Published on October 21st, 20150
Empowering women through paper
Shalini Datta quit a high-flying corporate job to train impoverished women in Malad the power of self-sustenance through paper products.
by Ravi Shet
It takes a lot of courage to give up a full time salaried job to start an organisation that helps underprivileged women through the sale of handmade paper products. But that is precisely what Shalini Datta did. After working for almost nine years in top IT organisations in India, Shalini started AfterTaste in September 2012, a self-sustaining organisation in Malad, Mumbai. AfterTaste not only trains underprivileged women from Ambujwadi slum in Malad to become artisans, but also boosts their confidence to earn money and support their children’s education.
Shalini’s journey is an interesting one. After completing her chemical engineering from Pune, she got job with a top IT company and in a few years, she switched to another one in Kolkata. “I took part in the company’s CSR activities, which included teaching children every Saturday. These children lived near heaps of garbage and were extremely poor,” she remembers. “Soon, I developed a strong desire to bring about a social change, but I didn’t have time from my Monday to Friday job. So I quit my job to do what I really wanted to do,” she smiles.
The Teach for India fellowship followed soon and brought her closer to the impoverished section of society – it gave her the chance to experience their pain and struggle firsthand. “I was given Class 2 to teach from around 80 students in a municipal school in Malad. I would keep them engaged through various art and craft activities. The fellowship was a turning point in my life, where I would teach the children and also interact with their mothers. These women struggled for basic needs, but they wanted to give their children a shot at education,” Shalini says.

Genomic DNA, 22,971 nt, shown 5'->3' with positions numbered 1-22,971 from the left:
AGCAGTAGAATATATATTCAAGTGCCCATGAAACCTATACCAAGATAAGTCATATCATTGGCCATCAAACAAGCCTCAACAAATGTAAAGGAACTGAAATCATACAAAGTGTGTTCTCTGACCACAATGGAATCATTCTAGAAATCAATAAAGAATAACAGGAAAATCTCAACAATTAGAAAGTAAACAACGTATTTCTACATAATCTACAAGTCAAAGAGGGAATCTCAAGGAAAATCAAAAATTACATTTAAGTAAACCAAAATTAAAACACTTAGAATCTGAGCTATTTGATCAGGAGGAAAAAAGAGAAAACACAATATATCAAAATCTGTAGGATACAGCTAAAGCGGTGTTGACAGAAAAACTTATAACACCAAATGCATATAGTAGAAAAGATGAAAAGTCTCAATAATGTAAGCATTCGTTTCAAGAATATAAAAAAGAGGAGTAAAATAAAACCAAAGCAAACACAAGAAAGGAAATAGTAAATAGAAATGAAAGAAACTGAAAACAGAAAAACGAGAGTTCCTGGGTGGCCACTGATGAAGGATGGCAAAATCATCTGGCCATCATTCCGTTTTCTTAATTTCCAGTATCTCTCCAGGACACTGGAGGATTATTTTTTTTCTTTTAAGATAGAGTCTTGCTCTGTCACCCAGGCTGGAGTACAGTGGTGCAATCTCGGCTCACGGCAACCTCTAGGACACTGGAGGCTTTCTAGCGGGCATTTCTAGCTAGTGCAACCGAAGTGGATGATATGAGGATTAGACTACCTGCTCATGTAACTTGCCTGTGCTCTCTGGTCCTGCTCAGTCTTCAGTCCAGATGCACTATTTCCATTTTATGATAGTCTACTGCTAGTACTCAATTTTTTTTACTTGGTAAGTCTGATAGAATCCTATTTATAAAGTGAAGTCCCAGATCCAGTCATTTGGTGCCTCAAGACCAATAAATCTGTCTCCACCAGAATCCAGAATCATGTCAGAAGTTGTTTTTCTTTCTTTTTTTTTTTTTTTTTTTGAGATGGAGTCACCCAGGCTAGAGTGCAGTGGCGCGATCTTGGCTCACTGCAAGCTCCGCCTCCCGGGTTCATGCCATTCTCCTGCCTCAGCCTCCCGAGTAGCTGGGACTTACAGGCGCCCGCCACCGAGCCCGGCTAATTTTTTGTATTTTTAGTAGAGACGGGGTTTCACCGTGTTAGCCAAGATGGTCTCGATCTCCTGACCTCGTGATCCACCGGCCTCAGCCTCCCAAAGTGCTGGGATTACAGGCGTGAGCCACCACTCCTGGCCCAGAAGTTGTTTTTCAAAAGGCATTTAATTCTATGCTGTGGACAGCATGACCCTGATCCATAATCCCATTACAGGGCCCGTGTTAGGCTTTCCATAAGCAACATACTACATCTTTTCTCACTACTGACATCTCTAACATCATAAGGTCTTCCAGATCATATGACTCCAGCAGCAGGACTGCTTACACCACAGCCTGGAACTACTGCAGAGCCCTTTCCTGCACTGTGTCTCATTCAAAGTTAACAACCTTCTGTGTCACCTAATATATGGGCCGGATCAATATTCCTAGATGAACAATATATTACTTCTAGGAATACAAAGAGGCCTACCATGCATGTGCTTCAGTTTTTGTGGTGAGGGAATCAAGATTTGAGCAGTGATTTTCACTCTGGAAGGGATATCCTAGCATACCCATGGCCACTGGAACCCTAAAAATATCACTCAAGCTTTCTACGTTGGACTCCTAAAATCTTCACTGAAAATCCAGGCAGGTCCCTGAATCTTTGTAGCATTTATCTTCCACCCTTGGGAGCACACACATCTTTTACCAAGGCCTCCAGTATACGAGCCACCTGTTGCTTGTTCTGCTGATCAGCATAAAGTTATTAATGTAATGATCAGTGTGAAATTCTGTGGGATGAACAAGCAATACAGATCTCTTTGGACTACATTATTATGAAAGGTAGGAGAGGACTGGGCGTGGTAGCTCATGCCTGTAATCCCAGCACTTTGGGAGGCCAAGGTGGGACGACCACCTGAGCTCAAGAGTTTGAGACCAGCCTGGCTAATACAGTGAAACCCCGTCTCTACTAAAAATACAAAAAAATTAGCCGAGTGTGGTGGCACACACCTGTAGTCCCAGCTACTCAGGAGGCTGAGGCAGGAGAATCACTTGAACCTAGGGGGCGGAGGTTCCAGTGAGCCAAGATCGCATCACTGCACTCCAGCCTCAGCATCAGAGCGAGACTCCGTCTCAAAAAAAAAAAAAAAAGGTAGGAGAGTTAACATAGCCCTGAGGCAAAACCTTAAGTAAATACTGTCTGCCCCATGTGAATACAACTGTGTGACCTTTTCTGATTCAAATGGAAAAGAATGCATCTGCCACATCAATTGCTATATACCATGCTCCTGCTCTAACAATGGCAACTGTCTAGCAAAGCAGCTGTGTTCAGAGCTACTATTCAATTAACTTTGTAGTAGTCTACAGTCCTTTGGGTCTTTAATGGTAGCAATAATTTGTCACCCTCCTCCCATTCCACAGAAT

“I found two enterprising women and started AfterTaste,” she adds. “My interest in art and craft helped me and I trained these two women in developing paper bags from newspapers. My engineering background helped me experiment with product design and my teaching experience helped me communicate to these women in a simple way,” she says.
AfterTaste started operations from a small space in a chawl occupied by one of the women who worked with Shalini, but in May 2015 they moved to a new space with 15 women currently working on 20 different handmade paper products such as folders, mobile stands, lamps, and photo frames. AfterTaste had its first exhibition in Godrej, Vikhroli in October 2012 and from there they have come a long way and it’s still a self-sustainable organisation. Along the way, it has inspired unskilled women to become more confident about running their homes and sending their children to school.
Shalini says, “Each of our products has a personal touch. Everything here is made using paper and is customised by women through decoration in their own distinctive way.”
Kamrunnisa, a mother of three daughters and a son, was confined within the community; however AfterTaste completely changed her life. She says that Shalini’s encouragement helped her step out of her home for work. “I am thankful to Shalini didi for her support and training. I can now support my family, pay school fees and also ensure that my daughters get the same education as my son,” she grins. “I never thought that I would go outside Mumbai and teach underprivileged women in Gujarat how to make handmade paper products. The respect I got from them was memorable for me.”
The women working with AfterTaste are taught teamwork and bonding so that there is no sense of rivalry against each other. Fatima Shaikh, who has been associated with AfterTaste since its inception says, “I now contribute to my family’s financial needs, which makes me feel good and also gives me a sense of confidence to face people. I now want to learn English and also want my children to have access to good education.”
Shalini adds, “Right from purchasing raw material to pitching ideas to clients and creating more sales avenues is a difficult job. But seeing the positive change in the lives of these women and their passion keeps me motivated to push my limits.” She says that she plans to reach 100 women by year 2019 through AfterTaste and empower them so that she can break their vicious cycle of poverty.
To volunteer at AfterTaste or to buy their products, Shalini Datta can be contacted at C/6, Malwani Panchsheel Cooperative Housing Society, Plot No. 62, Near Ambujwadi Rickshaw Stand, Malwani, Malad West. Call +91-9673992618.